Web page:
The IOC Joins the DMCA Censorship Club: “The International Olympic Committee is no stranger to overzealous protection of what they perceive to be their intellectual property. We’ve covered their ridiculous attempts to change British law to ‘protect’ the terms ‘Olympics’ and ‘2012’ (the year London hosts the summer games). It seems the folks at the IOC want to control all aspects of their sporting event, even how people discuss it. Knowing this, and the ways in which the DMCA has been abused time and time again, it was hardly surprising when the IOC sent a take-down notice to YouTube for a video posted by Students for a Free Tibet.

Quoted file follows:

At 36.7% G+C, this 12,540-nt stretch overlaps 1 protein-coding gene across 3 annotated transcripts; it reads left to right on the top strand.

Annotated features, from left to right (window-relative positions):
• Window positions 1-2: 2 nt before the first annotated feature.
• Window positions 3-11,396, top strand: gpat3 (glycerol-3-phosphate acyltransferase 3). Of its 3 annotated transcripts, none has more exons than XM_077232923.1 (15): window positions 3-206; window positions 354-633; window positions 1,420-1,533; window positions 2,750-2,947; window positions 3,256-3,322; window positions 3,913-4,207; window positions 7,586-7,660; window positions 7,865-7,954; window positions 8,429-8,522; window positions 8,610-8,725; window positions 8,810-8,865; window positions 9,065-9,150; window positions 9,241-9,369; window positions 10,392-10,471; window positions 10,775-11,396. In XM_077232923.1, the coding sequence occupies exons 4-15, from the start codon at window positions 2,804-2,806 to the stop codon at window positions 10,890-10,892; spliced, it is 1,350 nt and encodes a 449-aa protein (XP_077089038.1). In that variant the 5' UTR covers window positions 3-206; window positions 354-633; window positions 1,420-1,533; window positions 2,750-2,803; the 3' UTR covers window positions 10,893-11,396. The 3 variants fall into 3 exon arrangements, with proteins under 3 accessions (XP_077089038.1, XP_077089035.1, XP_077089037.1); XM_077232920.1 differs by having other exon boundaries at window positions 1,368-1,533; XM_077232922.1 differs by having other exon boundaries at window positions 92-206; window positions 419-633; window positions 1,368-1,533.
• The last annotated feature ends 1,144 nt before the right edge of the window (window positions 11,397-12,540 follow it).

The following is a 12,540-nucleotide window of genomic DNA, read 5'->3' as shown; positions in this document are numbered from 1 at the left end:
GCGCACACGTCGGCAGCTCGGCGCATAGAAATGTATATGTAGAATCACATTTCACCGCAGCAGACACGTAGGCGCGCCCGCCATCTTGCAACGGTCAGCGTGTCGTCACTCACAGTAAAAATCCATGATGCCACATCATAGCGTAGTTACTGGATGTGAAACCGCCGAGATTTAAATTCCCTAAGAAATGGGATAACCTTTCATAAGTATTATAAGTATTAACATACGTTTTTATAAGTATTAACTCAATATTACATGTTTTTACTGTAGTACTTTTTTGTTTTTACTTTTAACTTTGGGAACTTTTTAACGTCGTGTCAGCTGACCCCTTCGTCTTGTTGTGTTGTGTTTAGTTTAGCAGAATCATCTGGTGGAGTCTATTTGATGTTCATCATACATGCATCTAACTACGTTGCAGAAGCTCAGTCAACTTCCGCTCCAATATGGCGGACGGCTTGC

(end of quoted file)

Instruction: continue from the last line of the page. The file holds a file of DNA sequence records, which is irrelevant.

The video, which showed a pro-Tibet candle-light vigil in New York City and images from the March protests in Tibet, was dutifully pulled by YouTube. However, it was unclear what infringement the IOC was claiming. Although their famous interlocking rings were briefly shown, that would seem to be a trademark, not covered by the DMCA. Even if they claimed the rings were copyrighted creative content, their creation in 1913 places them firmly in the public domain (on copyright, the trademark remains — but the DMCA isn’t for trademark). Luckily after a number of sites questioned the action, the IOC withdrew their complaint. This remains troubling, though. The DMCA was not meant to silence legitimate speech, but the number of times litigants have suppressed content they don’t like is staggering. This case benefits from external media attention due to existing hot-button political issues, but not all censored YouTube videos are so lucky and, undoubtedly, bogus DMCA requests have censored videos which result not in blogosphere outrage, but silenced expression.